Businesses fail when they don’t meet customer needs.
Buyer behaviours keep changing. Without a customer-centric approach, you could struggle to achieve growth and adapt to new behaviours.
Creating and maintaining a customer-centric approach plays an essential role in risk management, whether that’s regulatory, reputational or commercial. It also plays an important role in the ethical selling trend, supported by The Association for Professional Sales, consumer groups, watchdogs, regulatory agencies and industry organisations.
How we support the implementation of customer-centricity in selling:
We assess the implications of taking a customer-centric approach to sales performance.
How can the organisation adapt to changing buyer behaviours and needed?
What are the implications?
In the financial sector, “Know Your Customer” needs to go beyond a regulatory requirement. It must be at the heart of the sales function. Download our guide for the Four Levels of Knowing Your Customer.
Reward a customer-centric approach. Consider the impact sales targets and commission structures have on sales teams taking this approach. The problems Wells Fargo have experienced demonstrate how badly this can go wrong.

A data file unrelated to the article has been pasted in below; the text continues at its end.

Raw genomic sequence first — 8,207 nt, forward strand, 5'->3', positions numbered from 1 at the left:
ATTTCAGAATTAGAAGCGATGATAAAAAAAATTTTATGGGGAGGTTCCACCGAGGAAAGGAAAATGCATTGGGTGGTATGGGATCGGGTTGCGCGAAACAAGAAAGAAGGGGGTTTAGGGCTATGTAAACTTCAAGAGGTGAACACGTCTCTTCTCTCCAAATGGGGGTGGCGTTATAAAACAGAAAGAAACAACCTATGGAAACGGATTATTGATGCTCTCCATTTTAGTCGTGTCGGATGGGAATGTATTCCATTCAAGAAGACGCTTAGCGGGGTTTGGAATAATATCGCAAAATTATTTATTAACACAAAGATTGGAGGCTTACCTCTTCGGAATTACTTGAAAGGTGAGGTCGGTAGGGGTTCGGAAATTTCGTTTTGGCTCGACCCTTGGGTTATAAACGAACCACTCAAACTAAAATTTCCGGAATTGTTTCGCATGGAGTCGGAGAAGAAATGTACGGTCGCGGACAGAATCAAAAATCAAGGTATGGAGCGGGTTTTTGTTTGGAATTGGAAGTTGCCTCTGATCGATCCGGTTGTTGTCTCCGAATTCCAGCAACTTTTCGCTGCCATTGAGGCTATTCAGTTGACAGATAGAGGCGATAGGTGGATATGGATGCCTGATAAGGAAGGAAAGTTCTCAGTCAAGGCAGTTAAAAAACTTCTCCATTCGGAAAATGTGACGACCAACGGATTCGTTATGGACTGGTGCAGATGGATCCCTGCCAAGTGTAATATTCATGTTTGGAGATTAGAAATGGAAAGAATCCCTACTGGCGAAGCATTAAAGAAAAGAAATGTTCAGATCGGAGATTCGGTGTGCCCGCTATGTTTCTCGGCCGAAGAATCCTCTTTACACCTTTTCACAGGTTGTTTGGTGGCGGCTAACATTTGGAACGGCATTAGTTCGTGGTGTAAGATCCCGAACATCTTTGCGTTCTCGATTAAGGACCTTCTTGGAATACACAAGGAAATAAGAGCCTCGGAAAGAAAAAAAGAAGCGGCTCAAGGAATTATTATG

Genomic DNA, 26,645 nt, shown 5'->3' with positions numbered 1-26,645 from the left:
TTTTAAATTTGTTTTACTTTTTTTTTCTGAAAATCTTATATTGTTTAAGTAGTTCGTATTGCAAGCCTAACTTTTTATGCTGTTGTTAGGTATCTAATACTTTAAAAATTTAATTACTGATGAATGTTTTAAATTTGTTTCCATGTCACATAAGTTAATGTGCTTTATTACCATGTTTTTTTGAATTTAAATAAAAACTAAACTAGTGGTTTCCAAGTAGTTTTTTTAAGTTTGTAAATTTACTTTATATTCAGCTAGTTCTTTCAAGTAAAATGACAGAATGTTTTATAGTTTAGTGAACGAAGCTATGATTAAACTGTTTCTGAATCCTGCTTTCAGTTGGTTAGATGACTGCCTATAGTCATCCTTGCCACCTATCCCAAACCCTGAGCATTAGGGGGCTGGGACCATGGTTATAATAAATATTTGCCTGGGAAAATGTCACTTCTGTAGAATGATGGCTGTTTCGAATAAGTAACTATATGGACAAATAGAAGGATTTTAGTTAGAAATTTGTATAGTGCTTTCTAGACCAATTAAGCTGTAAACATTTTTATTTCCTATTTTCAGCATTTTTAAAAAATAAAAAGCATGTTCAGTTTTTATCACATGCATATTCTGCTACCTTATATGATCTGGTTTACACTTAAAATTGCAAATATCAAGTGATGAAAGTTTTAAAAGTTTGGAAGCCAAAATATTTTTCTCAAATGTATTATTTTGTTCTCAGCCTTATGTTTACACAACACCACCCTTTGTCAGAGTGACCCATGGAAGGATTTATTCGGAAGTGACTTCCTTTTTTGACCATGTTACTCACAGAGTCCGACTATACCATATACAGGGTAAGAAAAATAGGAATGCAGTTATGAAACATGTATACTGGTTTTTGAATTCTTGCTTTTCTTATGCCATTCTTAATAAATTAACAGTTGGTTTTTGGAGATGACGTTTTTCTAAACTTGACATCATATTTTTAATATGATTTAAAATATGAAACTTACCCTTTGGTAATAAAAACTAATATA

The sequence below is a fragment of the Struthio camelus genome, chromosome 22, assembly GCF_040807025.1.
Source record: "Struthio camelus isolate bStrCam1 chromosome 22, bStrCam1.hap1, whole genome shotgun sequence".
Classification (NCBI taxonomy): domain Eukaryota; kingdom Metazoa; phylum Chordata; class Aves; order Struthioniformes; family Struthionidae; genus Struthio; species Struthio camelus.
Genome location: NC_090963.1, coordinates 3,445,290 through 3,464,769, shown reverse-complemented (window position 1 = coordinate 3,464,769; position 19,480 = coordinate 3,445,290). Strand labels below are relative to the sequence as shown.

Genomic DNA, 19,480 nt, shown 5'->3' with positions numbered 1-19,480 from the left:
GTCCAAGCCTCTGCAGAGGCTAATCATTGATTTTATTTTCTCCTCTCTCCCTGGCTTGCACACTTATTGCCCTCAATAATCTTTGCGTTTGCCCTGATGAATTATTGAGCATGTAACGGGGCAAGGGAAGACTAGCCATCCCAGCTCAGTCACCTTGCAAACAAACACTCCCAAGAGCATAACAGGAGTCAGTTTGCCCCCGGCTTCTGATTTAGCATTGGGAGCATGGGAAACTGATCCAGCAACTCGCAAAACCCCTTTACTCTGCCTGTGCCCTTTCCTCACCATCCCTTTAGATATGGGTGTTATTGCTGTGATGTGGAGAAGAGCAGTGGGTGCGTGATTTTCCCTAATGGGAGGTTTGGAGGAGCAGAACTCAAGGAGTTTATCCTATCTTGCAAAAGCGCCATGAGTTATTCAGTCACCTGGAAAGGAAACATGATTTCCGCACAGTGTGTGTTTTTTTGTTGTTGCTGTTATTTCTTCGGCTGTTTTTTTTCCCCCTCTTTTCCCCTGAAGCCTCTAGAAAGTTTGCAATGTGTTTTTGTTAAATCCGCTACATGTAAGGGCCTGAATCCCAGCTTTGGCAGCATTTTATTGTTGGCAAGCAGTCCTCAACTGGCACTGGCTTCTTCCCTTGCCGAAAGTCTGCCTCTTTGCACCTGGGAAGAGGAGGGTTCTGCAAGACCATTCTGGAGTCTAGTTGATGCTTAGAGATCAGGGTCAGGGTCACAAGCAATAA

Review whether your sales processes mirror client buying cycles. Should you take a dynamic approach that meets client needs more closely, instead of sticking to a rigid process that doesn’t align? It can be difficult to balance discipline on the one hand and the need for flexibility on the other.
Buyer behaviours are clearly changing. Here are a few changes we see more often:
Increased formality with very defined processes
Increased number of influencers and decision makers involved
Increased use of business cases
Increased use of buying groups
Increased use of social media in buying
Increased information available to buyers (knowledge synchronicity)
Increased emphasis on whole of life costs and future-proofing